As Don T. Nakashini, director emeritus of UCLA’s Asian American Studies Center, writes in the 2011-12 National Asian Pacific American Political Almanac: As voters, donors, public policy advocates, and elected officials, “Asian Pacific Americans seek to no longer remain as spectators to the parade of politics, or as vulnerable victims of partisan power struggles. Instead they are striving to become more organized, more visible, and more effective as participants and leaders in order to advance—as well as protect—their individual and group interests, and to contribute to our nation’s democratic processes and institutions.”

It just might be worth both parties’ time to pay Asian voters some heed.

Originally posted on Urban Institute’s MetroTrends Blog, April 24, 2012.

Ford, Kellogg, and Kresge Pledge $1M to Asian American Pacific Islander Communities

April 13, 2012; Source: The Asian Journal

The Ford, W.K. Kellogg, and Kresge foundations pledged $1 million to support Asian American Pacific Islander (AAPI) communities at a recent White House Initiative on Asian Americans and Pacific Islanders briefing. The convening had over 200 participants, including philanthropic leaders from more than 50 foundations.

“This effort is historic in that it is the first time the White House is bringing together foundation leaders, federal officials and community experts to discuss the needs of this often-overlooked group,” said Chris Lu, co-chair of the initiative and assistant to the president. “We must work together to make sure that no community is invisible to its government.”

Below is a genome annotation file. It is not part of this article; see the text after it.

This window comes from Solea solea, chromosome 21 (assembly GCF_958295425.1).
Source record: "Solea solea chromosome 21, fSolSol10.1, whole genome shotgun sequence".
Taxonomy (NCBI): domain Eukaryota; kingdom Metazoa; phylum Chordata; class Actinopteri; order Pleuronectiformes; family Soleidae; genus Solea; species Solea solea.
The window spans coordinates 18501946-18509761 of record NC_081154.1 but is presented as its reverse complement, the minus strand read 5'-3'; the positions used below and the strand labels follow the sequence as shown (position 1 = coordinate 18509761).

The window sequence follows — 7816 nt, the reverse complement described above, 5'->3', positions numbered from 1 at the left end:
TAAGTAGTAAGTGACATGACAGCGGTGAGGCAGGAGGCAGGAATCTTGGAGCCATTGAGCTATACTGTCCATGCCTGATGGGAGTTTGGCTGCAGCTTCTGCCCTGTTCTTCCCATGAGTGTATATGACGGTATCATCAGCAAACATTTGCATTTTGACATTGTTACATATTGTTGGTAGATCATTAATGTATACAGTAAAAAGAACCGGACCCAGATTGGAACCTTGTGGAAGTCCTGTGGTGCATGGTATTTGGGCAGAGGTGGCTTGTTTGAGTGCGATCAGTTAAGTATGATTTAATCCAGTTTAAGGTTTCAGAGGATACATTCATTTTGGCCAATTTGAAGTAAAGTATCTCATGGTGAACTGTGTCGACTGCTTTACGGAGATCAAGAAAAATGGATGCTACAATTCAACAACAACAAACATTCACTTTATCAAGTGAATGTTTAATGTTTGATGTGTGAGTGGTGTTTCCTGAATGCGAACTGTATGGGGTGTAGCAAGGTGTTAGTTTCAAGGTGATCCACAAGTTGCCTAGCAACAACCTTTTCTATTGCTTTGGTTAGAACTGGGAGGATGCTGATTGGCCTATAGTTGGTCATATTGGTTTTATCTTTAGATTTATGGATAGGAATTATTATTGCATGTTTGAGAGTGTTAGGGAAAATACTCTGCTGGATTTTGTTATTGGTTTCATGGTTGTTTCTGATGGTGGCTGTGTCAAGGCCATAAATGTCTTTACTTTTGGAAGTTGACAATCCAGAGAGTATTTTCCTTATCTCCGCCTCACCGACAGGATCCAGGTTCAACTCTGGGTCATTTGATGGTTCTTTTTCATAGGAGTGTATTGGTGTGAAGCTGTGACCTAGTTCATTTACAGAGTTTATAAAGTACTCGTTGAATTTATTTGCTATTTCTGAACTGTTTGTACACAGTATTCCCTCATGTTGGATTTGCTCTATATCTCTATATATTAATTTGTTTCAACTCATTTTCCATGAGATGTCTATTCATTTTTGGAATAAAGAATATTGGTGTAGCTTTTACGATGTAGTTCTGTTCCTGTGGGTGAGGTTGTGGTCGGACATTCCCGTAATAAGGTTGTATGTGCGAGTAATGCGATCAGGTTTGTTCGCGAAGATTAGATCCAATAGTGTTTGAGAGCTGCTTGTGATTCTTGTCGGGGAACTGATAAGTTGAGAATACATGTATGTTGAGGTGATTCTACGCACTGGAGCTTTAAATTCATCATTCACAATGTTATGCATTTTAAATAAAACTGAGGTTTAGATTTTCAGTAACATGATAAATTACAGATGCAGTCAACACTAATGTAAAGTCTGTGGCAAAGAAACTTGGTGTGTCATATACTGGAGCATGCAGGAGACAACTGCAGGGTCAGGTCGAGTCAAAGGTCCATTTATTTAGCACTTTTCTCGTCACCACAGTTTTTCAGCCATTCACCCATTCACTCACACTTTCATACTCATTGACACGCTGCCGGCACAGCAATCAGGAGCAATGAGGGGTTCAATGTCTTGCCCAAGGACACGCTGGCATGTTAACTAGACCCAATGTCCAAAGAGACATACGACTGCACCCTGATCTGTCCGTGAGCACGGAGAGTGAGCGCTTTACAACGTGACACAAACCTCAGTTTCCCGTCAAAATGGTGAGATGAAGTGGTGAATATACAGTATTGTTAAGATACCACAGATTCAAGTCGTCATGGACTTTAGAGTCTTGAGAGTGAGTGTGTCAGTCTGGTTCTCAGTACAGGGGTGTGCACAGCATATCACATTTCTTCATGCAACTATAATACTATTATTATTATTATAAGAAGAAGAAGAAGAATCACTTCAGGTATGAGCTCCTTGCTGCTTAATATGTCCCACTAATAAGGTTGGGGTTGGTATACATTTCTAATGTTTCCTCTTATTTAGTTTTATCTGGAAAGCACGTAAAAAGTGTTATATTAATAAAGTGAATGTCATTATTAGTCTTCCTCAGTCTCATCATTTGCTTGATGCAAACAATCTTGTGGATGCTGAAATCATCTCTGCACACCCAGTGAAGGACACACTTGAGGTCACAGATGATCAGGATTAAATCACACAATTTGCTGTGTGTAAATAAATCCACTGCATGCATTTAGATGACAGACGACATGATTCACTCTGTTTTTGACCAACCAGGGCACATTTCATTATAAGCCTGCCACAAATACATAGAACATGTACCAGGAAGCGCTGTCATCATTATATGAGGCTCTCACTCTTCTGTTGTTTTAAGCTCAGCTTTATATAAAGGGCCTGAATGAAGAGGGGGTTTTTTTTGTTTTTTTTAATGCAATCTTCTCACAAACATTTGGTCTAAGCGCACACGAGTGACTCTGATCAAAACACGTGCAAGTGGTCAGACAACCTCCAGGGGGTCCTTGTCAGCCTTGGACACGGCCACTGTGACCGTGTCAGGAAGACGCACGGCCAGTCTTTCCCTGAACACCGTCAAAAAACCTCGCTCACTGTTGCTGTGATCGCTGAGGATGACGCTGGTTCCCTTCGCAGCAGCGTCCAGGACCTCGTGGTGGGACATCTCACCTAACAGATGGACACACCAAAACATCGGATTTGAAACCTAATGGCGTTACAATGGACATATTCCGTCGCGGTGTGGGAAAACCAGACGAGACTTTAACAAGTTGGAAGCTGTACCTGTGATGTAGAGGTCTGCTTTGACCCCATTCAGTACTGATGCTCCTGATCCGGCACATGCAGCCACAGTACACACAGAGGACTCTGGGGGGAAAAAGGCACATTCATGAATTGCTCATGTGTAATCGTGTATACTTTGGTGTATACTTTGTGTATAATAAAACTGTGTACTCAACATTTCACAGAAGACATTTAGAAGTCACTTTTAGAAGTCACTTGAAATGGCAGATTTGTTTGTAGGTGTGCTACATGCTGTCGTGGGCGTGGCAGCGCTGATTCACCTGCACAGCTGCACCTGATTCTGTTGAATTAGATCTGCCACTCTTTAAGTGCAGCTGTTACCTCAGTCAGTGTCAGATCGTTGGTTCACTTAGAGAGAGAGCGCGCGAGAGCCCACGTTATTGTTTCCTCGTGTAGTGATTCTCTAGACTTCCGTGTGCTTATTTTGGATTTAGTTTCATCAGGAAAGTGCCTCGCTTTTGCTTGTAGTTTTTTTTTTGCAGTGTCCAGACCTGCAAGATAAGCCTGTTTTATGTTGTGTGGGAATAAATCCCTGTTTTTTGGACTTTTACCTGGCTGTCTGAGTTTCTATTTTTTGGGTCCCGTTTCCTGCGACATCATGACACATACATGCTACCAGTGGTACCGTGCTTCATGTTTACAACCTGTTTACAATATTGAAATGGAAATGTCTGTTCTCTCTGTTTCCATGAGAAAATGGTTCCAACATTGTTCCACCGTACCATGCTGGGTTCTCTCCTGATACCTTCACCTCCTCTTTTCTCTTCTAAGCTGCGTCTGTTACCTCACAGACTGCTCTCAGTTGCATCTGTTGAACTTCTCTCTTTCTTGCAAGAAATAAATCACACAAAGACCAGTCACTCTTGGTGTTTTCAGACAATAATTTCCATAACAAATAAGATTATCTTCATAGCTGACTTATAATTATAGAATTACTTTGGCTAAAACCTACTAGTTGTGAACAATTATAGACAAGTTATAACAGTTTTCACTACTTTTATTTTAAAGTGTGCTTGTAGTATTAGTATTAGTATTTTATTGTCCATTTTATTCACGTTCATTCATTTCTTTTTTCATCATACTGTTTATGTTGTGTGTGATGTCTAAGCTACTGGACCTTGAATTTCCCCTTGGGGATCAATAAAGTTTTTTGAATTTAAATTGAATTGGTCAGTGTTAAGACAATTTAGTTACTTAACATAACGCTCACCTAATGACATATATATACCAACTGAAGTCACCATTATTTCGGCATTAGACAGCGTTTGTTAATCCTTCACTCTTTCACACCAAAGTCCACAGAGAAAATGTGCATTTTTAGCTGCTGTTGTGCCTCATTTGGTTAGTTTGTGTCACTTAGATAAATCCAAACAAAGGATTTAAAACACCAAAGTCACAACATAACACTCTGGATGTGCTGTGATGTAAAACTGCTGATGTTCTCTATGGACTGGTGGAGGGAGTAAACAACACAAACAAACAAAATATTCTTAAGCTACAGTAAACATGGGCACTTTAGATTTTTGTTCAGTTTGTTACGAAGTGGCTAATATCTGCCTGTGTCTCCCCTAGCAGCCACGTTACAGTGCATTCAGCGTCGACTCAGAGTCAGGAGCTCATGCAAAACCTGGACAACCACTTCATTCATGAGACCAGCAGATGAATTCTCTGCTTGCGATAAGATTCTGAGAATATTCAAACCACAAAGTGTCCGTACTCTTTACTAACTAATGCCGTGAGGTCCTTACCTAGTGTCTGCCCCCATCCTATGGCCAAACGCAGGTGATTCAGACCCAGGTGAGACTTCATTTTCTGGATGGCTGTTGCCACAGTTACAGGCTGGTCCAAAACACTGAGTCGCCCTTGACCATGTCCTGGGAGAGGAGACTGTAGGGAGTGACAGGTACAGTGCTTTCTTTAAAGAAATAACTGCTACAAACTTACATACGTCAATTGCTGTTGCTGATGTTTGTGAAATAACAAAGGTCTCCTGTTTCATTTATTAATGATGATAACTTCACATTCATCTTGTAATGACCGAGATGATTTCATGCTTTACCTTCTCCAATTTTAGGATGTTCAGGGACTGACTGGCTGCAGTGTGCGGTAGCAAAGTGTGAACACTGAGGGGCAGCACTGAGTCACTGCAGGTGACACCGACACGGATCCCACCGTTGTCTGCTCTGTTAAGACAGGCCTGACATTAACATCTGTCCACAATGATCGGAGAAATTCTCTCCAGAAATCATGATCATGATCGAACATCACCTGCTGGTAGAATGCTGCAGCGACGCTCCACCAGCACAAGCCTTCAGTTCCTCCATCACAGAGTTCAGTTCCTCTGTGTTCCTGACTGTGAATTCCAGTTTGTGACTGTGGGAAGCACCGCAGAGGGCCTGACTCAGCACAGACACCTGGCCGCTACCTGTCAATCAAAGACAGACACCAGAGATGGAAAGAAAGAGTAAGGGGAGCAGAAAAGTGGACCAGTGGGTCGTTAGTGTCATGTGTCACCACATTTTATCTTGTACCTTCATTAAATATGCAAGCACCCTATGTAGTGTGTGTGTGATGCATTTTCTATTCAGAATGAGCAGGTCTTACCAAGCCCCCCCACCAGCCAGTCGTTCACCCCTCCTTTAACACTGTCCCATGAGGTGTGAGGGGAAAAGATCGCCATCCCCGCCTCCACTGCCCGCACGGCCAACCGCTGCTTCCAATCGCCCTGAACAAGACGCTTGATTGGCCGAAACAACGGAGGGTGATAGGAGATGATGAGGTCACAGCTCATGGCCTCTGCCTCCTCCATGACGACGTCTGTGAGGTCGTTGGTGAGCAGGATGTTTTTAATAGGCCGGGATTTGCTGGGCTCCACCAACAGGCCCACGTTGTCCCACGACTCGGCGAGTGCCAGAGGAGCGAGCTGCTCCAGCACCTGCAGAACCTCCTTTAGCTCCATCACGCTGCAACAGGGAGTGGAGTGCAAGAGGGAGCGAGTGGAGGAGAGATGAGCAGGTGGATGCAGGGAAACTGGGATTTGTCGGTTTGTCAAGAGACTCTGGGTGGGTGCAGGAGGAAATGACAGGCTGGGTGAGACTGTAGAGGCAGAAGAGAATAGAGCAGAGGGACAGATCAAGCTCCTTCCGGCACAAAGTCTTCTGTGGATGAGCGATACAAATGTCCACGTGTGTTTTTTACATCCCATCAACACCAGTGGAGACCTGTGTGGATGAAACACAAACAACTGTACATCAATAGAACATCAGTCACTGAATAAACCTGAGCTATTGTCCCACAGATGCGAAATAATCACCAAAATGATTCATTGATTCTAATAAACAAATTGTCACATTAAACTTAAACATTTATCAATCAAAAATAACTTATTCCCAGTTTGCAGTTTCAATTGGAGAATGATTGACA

The AAPI community is the fastest growing racial group in the United States, increasing by 46 percent over the last decade. According to the U.S. Census, the Asian American community includes individuals of Cambodian, Chinese, Filipino, Indian, Japanese, Korean, Malaysian, Pakistani, Thai, Vietnamese, and other Asian descent. It also includes those who are Hawaiian, Guamese, Samoan and other Pacific Islanders.

Elected officials and policy makers, along with the general public, are generally ignorant of the unique needs and concerns of this diverse group. This is due to their combined small number compared to Latinos and African Americans; their lack of representation at the highest levels of government, commerce industry, and philanthropy; and the myth of the “model minority”—the idea that all Asians are healthy, wealthy and wise.